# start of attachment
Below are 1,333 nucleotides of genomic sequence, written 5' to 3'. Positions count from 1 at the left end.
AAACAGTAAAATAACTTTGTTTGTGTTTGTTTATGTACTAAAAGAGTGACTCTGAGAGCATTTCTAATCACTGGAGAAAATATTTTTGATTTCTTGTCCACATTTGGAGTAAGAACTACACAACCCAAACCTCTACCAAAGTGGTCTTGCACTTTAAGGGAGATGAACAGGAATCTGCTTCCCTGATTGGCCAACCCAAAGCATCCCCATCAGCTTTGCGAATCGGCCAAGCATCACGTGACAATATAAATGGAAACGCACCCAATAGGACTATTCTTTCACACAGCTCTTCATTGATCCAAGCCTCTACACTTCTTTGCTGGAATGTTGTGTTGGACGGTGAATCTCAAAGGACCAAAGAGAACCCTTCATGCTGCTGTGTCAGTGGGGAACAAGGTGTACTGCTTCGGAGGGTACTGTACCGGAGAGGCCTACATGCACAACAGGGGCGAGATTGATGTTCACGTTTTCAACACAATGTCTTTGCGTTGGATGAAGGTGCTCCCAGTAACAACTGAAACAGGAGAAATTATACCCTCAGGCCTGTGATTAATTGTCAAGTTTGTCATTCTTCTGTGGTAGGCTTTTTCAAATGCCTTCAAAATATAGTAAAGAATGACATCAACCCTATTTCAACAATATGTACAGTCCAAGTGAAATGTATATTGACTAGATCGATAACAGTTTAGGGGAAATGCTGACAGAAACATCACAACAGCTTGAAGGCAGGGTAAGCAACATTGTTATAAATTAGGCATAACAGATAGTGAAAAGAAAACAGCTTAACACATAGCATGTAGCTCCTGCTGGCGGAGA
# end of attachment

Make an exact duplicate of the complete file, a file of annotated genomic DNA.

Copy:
Below are 1,333 nucleotides of genomic sequence, written 5' to 3'. Positions count from 1 at the left end.
AAACAGTAAAATAACTTTGTTTGTGTTTGTTTATGTACTAAAAGAGTGACTCTGAGAGCATTTCTAATCACTGGAGAAAATATTTTTGATTTCTTGTCCACATTTGGAGTAAGAACTACACAACCCAAACCTCTACCAAAGTGGTCTTGCACTTTAAGGGAGATGAACAGGAATCTGCTTCCCTGATTGGCCAACCCAAAGCATCCCCATCAGCTTTGCGAATCGGCCAAGCATCACGTGACAATATAAATGGAAACGCACCCAATAGGACTATTCTTTCACACAGCTCTTCATTGATCCAAGCCTCTACACTTCTTTGCTGGAATGTTGTGTTGGACGGTGAATCTCAAAGGACCAAAGAGAACCCTTCATGCTGCTGTGTCAGTGGGGAACAAGGTGTACTGCTTCGGAGGGTACTGTACCGGAGAGGCCTACATGCACAACAGGGGCGAGATTGATGTTCACGTTTTCAACACAATGTCTTTGCGTTGGATGAAGGTGCTCCCAGTAACAACTGAAACAGGAGAAATTATACCCTCAGGCCTGTGATTAATTGTCAAGTTTGTCATTCTTCTGTGGTAGGCTTTTTCAAATGCCTTCAAAATATAGTAAAGAATGACATCAACCCTATTTCAACAATATGTACAGTCCAAGTGAAATGTATATTGACTAGATCGATAACAGTTTAGGGGAAATGCTGACAGAAACATCACAACAGCTTGAAGGCAGGGTAAGCAACATTGTTATAAATTAGGCATAACAGATAGTGAAAAGAAAACAGCTTAACACATAGCATGTAGCTCCTGCTGGCGGAGA